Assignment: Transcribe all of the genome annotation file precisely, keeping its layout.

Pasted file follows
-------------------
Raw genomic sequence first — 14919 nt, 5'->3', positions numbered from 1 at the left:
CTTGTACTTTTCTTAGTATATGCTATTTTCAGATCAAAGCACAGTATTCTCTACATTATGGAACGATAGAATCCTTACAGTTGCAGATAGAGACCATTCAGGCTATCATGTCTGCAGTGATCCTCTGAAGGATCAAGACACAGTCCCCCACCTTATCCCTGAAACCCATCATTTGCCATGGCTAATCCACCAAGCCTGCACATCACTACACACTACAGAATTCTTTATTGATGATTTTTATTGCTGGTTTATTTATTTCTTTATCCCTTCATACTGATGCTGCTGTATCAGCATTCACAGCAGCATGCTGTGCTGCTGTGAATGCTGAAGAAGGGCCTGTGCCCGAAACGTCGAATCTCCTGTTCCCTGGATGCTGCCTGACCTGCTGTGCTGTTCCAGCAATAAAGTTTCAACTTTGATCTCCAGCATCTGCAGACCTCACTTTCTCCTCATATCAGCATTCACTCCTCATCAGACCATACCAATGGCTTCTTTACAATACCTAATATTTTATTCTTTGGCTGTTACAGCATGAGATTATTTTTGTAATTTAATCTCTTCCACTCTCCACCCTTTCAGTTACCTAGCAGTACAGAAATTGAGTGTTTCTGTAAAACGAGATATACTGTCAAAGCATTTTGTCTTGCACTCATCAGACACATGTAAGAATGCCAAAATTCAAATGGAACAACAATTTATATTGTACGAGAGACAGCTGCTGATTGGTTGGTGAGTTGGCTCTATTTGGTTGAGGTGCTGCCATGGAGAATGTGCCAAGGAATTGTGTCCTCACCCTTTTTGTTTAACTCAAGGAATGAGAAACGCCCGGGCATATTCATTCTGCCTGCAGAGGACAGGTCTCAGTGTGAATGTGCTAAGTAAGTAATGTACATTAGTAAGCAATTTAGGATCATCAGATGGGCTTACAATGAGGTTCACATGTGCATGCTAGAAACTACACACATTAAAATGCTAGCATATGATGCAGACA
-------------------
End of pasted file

Raw genomic sequence first — 14919 nt, 5'->3', positions numbered from 1 at the left:
CTTGTACTTTTCTTAGTATATGCTATTTTCAGATCAAAGCACAGTATTCTCTACATTATGGAACGATAGAATCCTTACAGTTGCAGATAGAGACCATTCAGGCTATCATGTCTGCAGTGATCCTCTGAAGGATCAAGACACAGTCCCCCACCTTATCCCTGAAACCCATCATTTGCCATGGCTAATCCACCAAGCCTGCACATCACTACACACTACAGAATTCTTTATTGATGATTTTTATTGCTGGTTTATTTATTTCTTTATCCCTTCATACTGATGCTGCTGTATCAGCATTCACAGCAGCATGCTGTGCTGCTGTGAATGCTGAAGAAGGGCCTGTGCCCGAAACGTCGAATCTCCTGTTCCCTGGATGCTGCCTGACCTGCTGTGCTGTTCCAGCAATAAAGTTTCAACTTTGATCTCCAGCATCTGCAGACCTCACTTTCTCCTCATATCAGCATTCACTCCTCATCAGACCATACCAATGGCTTCTTTACAATACCTAATATTTTATTCTTTGGCTGTTACAGCATGAGATTATTTTTGTAATTTAATCTCTTCCACTCTCCACCCTTTCAGTTACCTAGCAGTACAGAAATTGAGTGTTTCTGTAAAACGAGATATACTGTCAAAGCATTTTGTCTTGCACTCATCAGACACATGTAAGAATGCCAAAATTCAAATGGAACAACAATTTATATTGTACGAGAGACAGCTGCTGATTGGTTGGTGAGTTGGCTCTATTTGGTTGAGGTGCTGCCATGGAGAATGTGCCAAGGAATTGTGTCCTCACCCTTTTTGTTTAACTCAAGGAATGAGAAACGCCCGGGCATATTCATTCTGCCTGCAGAGGACAGGTCTCAGTGTGAATGTGCTAAGTAAGTAATGTACATTAGTAAGCAATTTAGGATCATCAGATGGGCTTACAATGAGGTTCACATGTGCATGCTAGAAACTACACACATTAAAATGCTAGCATATGATGCAGACA